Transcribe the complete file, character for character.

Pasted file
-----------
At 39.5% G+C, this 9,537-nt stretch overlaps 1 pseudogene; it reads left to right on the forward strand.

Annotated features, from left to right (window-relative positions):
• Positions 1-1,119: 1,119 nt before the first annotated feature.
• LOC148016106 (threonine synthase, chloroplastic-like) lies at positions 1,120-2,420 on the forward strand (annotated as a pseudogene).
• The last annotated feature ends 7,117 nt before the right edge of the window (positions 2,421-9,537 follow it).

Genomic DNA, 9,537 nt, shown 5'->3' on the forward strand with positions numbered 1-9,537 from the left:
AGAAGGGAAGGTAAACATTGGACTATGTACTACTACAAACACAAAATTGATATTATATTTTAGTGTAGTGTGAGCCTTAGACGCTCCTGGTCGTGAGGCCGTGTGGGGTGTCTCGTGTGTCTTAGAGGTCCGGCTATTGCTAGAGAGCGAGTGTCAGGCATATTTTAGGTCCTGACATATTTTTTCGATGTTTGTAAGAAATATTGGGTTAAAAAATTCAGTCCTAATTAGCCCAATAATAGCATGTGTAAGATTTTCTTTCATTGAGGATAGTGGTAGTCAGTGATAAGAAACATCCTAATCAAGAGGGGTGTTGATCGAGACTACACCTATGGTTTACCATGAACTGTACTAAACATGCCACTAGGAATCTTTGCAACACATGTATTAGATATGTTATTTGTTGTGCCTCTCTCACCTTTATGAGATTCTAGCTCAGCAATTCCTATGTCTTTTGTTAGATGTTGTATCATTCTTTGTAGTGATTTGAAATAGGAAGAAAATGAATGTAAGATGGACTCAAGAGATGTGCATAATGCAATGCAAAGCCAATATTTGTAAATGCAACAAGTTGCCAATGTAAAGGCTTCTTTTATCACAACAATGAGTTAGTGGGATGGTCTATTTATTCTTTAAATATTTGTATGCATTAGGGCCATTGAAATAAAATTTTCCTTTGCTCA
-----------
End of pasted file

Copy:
At 39.5% G+C, this 9,537-nt stretch overlaps 1 pseudogene; it reads left to right on the forward strand.

Annotated features, from left to right (window-relative positions):
• Positions 1-1,119: 1,119 nt before the first annotated feature.
• LOC148016106 (threonine synthase, chloroplastic-like) lies at positions 1,120-2,420 on the forward strand (annotated as a pseudogene).
• The last annotated feature ends 7,117 nt before the right edge of the window (positions 2,421-9,537 follow it).

Genomic DNA, 9,537 nt, shown 5'->3' on the forward strand with positions numbered 1-9,537 from the left:
AGAAGGGAAGGTAAACATTGGACTATGTACTACTACAAACACAAAATTGATATTATATTTTAGTGTAGTGTGAGCCTTAGACGCTCCTGGTCGTGAGGCCGTGTGGGGTGTCTCGTGTGTCTTAGAGGTCCGGCTATTGCTAGAGAGCGAGTGTCAGGCATATTTTAGGTCCTGACATATTTTTTCGATGTTTGTAAGAAATATTGGGTTAAAAAATTCAGTCCTAATTAGCCCAATAATAGCATGTGTAAGATTTTCTTTCATTGAGGATAGTGGTAGTCAGTGATAAGAAACATCCTAATCAAGAGGGGTGTTGATCGAGACTACACCTATGGTTTACCATGAACTGTACTAAACATGCCACTAGGAATCTTTGCAACACATGTATTAGATATGTTATTTGTTGTGCCTCTCTCACCTTTATGAGATTCTAGCTCAGCAATTCCTATGTCTTTTGTTAGATGTTGTATCATTCTTTGTAGTGATTTGAAATAGGAAGAAAATGAATGTAAGATGGACTCAAGAGATGTGCATAATGCAATGCAAAGCCAATATTTGTAAATGCAACAAGTTGCCAATGTAAAGGCTTCTTTTATCACAACAATGAGTTAGTGGGATGGTCTATTTATTCTTTAAATATTTGTATGCATTAGGGCCATTGAAATAAAATTTTCCTTTGCTCA